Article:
A masterful expression of the poetics of Aldo Rossi, the cemetery is an analogical route through the collective images of the “house of the dead”, filtered through the personal memory of the architect. The cemetery remains a public building with the necessary clarity and rationality of the paths with the right utilisation of the terrain. It is enclosed by a windowed wall to provide the citizens and visitors with an image focalised on the idea of space. The melancholy of the theme of death does however not detach it from the other public buildings. Its order and position also comprise the bureaucratic aspect of death. The building, today partially completed, is structured in such a way as to confine wide green spaces further marked by a criss-cross of pedestrian paths. The various building complexes run parallel to each other towards the central “vertebral” axis which objectively, almost “physically”, links the orientational lines of this section of the project. These compositive lines volumetrically degrading in north-south direction will make up a “rib” inscribable in a triangle which, when construction has been completed, will represent one of the characterising elements of the whole works. The rhythmic articulation of the openings, framed by the cold neatness of the surrounding walls are to this day interrupted in counterpoint only by the central cubic element destined for the ossuary which, when the works have been completed, will be in visual balance with the conic tower of the common grave, also thanks to a decisive colour differentiation of the walls, instrumental for clear perception and identification within the sphere of the surrounding townscape.

churches in the historic centre

The Church of St. Augustine.Erected in 1338 on an existing construction, it was completely transformed in 1663 on commission of the duchess Laura Martinozzi to celebrate the obsequies of her husband and destine it as cemetery and pantheon for the Estense family. The interior is in the shape of a Latin cross and richly adorned with stuccos, statues, busts and bas-reliefs regarding the house of d’Este with a beautiful coffered ceiling painted by famous artists. The first chapel to the right of the entrance hosts the Mourning on the body of Christ by Antonio Begarelli. Underneath the right-hand choir is a fresco from the old church depicting the Madonna of Consolation with Child attributed to Tommaso da Modena. At the end of the right-hand cross is a rich carved and gilded wooden altar of the 17th century inside which there is a painting by Francesco Stringa painted when the church was restructured. Enframed in an oval is the image of the Virgin placed here instead of the fresco by Tommaso da Modena and venerated as Madonna of St.Augustine or of the belt.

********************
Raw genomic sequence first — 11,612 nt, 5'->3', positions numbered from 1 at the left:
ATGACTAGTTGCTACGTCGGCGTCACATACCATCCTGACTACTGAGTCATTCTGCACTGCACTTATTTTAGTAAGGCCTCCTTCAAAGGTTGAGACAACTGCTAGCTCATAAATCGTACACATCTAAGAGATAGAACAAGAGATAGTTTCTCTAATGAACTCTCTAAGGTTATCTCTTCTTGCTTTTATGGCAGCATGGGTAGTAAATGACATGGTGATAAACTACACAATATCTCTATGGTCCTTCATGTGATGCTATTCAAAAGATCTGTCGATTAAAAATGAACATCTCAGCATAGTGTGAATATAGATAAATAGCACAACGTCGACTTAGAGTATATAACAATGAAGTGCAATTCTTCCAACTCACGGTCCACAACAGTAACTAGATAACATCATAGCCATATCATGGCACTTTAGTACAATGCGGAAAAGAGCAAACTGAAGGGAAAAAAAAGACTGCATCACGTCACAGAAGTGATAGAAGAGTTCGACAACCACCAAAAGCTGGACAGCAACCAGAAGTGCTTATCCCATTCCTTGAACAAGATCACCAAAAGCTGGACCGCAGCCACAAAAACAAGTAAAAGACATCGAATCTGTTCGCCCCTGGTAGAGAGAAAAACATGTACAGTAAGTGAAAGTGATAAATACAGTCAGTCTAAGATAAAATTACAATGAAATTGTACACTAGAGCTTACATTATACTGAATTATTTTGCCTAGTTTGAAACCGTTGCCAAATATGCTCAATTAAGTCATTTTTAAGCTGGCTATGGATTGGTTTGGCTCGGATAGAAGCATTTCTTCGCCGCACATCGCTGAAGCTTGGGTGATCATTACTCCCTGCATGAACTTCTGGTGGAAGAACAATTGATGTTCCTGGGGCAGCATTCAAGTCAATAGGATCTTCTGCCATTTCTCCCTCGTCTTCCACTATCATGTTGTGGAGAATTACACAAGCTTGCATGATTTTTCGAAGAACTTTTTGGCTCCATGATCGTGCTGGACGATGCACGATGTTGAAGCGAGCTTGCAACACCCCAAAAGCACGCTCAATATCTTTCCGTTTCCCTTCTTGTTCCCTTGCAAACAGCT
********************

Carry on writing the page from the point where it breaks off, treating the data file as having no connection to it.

The Church and ex College of San Bartolomeo.

ChurchBelonging to the Jesuit order, the building was started in 1607, but the façade completed only in 1727. The furnishings and paintings in large part date back to the 17th century.The magic view reproduced in the interior of the church is magnificent. The rostrums made by Lana and the paintings which adorn the side chapels with the Glories of St. Ignatius are exquisite.

Ex CollegeThe building complex of San Bartolomeo dating back to 1607, originally hosted a College of the Jesuit Fathers where the young Modenese received religious education and got underway studying literature and science. When the Society of Jesus was suppressed in 1773, the College became the property of the Patrimonio di Studi and from 1798 to 1821 the rooms were occupied by the Supreme Council of Justice. After the Austro-Estensi returned to Modena in 1814 and the Society was restored, the Jesuits came back to San Bartolomeo in 1821, but little over 30 years later, with the end of the dukedom, they finally abandoned the city and the rooms were destined for the public school.For over a century, from 1860 to 1973, the building was the headquarters of the Liceo Classico Muratori secondary school, while the 18th century chapel of the Dames, next to the main entrance, at the beginning of the 20th century became the headquarters of the fire brigade, then gymnasium and finally multi-purpose hall. In 1985 the building, temporarily hosting the San Carlo secondary school, was hit by fire.